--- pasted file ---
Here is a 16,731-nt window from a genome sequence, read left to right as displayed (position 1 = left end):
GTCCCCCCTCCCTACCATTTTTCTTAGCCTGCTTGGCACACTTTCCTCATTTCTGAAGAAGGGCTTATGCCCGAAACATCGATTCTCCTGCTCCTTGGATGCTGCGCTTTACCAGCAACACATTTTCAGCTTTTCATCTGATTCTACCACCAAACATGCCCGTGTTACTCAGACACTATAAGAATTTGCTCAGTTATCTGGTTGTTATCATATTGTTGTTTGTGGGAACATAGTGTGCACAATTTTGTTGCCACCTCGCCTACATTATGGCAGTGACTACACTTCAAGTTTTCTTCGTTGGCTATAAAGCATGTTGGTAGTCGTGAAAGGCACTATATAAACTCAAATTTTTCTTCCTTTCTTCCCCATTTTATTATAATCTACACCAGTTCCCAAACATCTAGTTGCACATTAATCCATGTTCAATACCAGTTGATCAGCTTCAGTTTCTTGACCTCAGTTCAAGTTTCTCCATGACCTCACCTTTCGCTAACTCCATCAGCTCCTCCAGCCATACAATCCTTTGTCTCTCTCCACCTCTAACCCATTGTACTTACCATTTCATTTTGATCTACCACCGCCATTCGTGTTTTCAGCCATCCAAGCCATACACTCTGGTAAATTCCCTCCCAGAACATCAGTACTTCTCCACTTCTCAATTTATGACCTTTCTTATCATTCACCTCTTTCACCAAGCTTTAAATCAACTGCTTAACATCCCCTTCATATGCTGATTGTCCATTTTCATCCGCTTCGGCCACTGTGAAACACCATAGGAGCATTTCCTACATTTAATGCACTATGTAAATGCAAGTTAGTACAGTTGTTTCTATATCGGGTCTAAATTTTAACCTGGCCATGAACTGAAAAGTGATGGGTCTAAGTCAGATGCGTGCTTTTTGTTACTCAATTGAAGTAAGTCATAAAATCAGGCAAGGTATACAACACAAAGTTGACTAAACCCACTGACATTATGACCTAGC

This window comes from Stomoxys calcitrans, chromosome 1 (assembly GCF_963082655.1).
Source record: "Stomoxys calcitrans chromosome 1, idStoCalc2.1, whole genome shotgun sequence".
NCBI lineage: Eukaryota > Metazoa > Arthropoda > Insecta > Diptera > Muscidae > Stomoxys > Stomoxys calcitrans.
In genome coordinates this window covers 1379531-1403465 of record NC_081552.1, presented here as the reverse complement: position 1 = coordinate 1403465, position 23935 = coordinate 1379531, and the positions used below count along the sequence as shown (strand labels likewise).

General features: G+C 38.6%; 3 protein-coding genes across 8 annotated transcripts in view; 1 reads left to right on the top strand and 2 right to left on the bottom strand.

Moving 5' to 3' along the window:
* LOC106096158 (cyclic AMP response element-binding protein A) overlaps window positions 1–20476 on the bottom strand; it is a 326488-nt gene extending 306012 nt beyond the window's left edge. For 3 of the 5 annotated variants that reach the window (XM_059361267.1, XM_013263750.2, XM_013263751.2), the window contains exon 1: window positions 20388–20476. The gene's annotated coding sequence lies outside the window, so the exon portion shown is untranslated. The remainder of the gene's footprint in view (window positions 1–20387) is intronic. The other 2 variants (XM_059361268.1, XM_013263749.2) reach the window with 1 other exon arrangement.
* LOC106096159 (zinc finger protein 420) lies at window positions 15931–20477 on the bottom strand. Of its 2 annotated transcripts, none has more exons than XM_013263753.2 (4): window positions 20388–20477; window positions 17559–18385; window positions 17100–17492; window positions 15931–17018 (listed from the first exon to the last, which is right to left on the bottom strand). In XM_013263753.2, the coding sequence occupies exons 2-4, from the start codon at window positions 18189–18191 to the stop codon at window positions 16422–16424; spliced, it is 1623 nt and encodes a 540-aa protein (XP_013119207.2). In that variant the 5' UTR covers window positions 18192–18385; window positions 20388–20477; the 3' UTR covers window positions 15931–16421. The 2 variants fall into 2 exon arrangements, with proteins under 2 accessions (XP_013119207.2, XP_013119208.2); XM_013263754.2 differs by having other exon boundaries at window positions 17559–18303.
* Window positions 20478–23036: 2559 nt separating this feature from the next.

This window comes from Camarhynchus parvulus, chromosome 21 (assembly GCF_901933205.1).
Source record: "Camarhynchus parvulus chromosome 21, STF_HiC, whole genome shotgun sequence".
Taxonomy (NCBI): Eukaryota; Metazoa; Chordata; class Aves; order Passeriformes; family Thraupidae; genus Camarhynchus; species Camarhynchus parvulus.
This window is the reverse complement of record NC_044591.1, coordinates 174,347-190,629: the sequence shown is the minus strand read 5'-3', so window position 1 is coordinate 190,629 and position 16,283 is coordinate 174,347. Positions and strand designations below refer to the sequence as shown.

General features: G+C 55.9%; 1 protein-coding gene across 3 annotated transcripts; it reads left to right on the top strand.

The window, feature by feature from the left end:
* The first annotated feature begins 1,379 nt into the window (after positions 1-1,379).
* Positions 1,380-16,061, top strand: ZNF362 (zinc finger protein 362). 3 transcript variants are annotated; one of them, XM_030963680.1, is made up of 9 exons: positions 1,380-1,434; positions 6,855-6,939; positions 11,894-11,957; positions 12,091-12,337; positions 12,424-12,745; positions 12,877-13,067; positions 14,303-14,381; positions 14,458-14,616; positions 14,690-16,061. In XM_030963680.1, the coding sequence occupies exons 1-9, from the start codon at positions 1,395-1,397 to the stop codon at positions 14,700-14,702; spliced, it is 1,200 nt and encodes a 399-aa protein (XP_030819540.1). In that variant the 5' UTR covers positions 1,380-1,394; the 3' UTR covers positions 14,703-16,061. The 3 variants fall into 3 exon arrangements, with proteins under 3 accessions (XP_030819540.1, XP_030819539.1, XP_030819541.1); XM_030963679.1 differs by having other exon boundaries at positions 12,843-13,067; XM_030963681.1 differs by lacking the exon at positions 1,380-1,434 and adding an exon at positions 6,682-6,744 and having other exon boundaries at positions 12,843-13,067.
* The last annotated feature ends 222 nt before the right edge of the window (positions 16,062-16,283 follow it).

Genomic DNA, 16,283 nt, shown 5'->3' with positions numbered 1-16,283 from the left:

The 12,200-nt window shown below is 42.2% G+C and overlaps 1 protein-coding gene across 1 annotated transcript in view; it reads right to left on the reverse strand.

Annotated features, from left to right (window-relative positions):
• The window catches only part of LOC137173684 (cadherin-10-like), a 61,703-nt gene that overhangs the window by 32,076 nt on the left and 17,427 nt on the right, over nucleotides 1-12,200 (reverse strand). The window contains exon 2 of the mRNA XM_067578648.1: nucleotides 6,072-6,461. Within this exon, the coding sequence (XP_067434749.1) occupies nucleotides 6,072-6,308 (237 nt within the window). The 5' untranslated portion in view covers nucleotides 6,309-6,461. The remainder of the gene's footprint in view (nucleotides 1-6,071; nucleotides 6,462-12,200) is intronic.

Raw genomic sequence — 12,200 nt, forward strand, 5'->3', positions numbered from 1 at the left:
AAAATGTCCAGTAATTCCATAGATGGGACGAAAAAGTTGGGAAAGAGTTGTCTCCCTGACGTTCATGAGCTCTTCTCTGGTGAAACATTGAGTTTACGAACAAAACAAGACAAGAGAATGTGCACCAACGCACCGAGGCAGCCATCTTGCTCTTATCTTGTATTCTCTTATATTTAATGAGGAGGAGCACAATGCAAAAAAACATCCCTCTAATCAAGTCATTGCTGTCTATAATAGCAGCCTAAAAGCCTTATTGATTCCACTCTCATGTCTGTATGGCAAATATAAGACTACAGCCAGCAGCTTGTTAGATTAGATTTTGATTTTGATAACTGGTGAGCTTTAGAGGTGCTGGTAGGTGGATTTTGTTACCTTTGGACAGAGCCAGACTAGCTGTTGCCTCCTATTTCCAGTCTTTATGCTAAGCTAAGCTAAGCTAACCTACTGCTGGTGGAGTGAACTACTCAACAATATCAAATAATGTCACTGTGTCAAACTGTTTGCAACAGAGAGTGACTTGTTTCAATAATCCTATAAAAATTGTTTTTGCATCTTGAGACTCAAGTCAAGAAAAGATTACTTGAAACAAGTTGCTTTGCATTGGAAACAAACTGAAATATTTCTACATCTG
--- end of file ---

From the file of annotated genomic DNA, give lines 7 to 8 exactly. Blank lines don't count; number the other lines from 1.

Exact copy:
General features: G+C 38.6%; 3 protein-coding genes across 8 annotated transcripts in view; 1 reads left to right on the top strand and 2 right to left on the bottom strand.

Moving 5' to 3' along the window: